The dawn of civilization arose in the region of Israel more than a million years ago and became the birthplace of some of the world’s leading religions. There are more than 30,000 known archaeological sites throughout Israel, a tiny sliver of land that can be crossed by car from top to bottom in only four hours!
The Denver museum featured 2,000-year-old parchments and scraps of parchments found in Israel’s caves above the Dead Sea between 1947 and 1956. Following their discovery, historians in the 1950s pieced the scraps back together using cellophane tape.
The majority of the scrolls are non-Biblical, representing religious legal writings, prayer texts and predictions of a future apocalypse. Even recipes are included among the scrolls!
Some 1,200 silver shekels (coins) were unearthed at Qumran, and many copies of the Book of Isaiah were discovered in the caves. A few were on display at the exhibit, as were a pair of leather sandals worn by one of the Jewish rebels who fought in vain against Roman forces and chose to kill their families and themselves rather than surrender at the nearby desert fortress of Masada in 73 CE.
The Jewish religious men at Qumran believed the last days were coming at any time, and readied themselves by prayer, study and cleanliness, bathing twice a day in small pools of water. Qumran was destroyed in 68 CE (Christian Era), but when we visited the area, we walked among the rooms of its stony remains as we did at the better preserved mountain fortress of Masada.
Among the ancient pieces of pottery from Israel displayed at the Denver museum were huge collared-rim storage jars called “Pithos,” dating from the Iron Age I (11th century BCE). These enormous pots were found in the remains of four-room houses in Canaan’s central hill country.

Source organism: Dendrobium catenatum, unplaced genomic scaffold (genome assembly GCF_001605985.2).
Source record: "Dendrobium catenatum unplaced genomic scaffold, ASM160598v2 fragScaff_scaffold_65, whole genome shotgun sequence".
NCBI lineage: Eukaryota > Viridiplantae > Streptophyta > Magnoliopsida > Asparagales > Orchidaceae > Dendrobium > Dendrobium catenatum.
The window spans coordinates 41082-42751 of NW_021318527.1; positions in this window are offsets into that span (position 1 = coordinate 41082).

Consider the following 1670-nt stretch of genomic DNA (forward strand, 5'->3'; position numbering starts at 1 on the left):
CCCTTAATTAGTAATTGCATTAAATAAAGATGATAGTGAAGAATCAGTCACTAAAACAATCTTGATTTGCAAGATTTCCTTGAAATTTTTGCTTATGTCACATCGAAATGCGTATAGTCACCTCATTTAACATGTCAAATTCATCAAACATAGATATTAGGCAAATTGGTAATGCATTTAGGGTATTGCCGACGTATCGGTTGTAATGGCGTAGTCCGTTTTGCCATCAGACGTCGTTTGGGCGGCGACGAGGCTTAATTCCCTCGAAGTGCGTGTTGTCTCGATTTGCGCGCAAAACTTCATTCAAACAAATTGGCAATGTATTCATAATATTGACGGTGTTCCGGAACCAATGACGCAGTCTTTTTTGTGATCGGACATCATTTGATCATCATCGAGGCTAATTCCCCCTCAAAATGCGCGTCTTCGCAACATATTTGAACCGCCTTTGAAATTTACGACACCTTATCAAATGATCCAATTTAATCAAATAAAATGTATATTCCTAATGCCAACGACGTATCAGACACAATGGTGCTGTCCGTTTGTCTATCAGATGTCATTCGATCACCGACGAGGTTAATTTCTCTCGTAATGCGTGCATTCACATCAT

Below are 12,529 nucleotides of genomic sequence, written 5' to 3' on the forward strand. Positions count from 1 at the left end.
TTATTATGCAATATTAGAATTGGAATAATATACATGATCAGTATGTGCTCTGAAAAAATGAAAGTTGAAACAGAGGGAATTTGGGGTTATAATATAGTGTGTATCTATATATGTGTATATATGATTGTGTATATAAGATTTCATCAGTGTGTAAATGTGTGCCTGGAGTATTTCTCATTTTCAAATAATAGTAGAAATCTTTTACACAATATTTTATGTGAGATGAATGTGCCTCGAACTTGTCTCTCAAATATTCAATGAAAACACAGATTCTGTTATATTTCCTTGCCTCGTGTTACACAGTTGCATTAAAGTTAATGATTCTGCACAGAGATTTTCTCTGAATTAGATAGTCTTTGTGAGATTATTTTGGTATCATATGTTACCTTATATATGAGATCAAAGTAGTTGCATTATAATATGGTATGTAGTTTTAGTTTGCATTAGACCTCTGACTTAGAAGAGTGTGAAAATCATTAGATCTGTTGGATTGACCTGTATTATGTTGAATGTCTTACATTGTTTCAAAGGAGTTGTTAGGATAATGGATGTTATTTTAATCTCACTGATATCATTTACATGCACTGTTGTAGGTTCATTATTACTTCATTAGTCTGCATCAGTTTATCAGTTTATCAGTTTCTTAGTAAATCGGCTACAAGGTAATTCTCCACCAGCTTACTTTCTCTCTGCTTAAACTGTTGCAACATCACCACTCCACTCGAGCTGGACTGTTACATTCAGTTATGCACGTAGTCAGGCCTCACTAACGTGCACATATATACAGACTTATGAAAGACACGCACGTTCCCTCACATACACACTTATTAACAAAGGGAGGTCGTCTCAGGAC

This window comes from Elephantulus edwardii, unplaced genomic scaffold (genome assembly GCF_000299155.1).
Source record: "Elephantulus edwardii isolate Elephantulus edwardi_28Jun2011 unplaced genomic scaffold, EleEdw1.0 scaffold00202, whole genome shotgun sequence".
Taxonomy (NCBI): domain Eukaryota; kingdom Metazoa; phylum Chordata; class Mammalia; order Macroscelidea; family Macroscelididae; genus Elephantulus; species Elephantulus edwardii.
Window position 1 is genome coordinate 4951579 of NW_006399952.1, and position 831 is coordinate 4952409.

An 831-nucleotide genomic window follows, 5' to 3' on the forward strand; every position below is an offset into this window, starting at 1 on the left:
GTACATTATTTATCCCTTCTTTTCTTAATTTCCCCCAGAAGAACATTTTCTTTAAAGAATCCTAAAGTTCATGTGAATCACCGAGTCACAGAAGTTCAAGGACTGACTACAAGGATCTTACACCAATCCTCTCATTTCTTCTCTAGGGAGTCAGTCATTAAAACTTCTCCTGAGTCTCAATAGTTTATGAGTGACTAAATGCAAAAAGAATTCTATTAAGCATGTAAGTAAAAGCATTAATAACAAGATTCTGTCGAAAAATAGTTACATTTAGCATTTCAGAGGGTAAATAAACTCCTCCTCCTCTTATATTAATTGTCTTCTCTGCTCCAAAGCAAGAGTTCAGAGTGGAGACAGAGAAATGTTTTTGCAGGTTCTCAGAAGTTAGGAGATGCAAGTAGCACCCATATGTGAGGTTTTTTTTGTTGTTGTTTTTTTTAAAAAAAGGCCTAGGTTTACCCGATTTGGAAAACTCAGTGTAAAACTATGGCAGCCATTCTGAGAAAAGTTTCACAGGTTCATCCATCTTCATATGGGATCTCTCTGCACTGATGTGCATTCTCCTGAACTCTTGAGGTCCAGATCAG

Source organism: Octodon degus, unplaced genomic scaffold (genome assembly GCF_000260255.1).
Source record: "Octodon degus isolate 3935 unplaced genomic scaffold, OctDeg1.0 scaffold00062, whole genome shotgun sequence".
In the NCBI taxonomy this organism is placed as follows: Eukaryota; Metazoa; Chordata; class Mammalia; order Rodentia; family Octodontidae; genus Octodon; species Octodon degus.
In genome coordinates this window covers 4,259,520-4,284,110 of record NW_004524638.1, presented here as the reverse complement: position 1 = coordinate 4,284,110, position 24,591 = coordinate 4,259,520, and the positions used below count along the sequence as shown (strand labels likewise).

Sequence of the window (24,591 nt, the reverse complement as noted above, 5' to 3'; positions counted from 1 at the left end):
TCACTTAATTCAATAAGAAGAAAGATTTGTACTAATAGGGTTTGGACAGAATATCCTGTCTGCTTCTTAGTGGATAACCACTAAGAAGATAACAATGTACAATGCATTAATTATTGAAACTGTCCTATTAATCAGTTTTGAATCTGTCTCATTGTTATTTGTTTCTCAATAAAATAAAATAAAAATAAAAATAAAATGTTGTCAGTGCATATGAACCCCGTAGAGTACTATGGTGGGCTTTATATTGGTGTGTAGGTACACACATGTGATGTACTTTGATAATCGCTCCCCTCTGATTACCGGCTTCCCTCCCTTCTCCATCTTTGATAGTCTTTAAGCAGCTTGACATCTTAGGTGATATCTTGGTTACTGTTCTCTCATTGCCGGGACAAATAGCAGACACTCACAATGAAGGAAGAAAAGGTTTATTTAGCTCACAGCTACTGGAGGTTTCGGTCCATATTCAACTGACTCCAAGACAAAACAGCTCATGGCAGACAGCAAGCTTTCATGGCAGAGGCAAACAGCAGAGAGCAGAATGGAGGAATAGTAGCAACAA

As for the scrolls on exhibit at the museum, 27 percent were written in Greek, although 10 scrolls were copies of the Hebrew community’s writings. NASA has a digital library where a digitized process allows viewers to “see writings we never could see before.”
A discovery made in Cave 4 in 1952 produced a “War Rule,” a six-line fragment, known as the Sefer ha-Milhamah, commonly referred to as the “Pierced Messiah” text, which refers to a Messiah from the Branch of David (whom we know as our Savior Jesus Christ), and also to a judgment and a killing, both of which He experienced.
One Hebrew scroll on parchment includes as many as 51 psalms, but their order does not correspond to the present version of the Hebrew Bible, and the scroll contains psalms not found in the present version.
The text names King David as author of the psalms, reinforcing his reputation as the greatest of poets!
One scroll contains a lease agreement belonging to Eliezer ben Shmuel, a farmer who lived in Ein Gedi. (I visited this small part of Israel that looks like Paradise, and we have named a picnic area in our backyard “Ein Gedi!). The land changing hands in Israel was owned by the government of Simeon Bar Kokhba, leader of the Second Jewish Revolt against the Romans (132-135 CE). The document refers to Bar Kokhba as the “Prince of Israel.”
One parchment, the book of Enoch, was written in Aramaic and found in Cave 4, dating back to between 100 and 50 BCE. Enoch is mentioned in the book of Genesis, where he is reported to “Walk with God,” as we all would like to walk.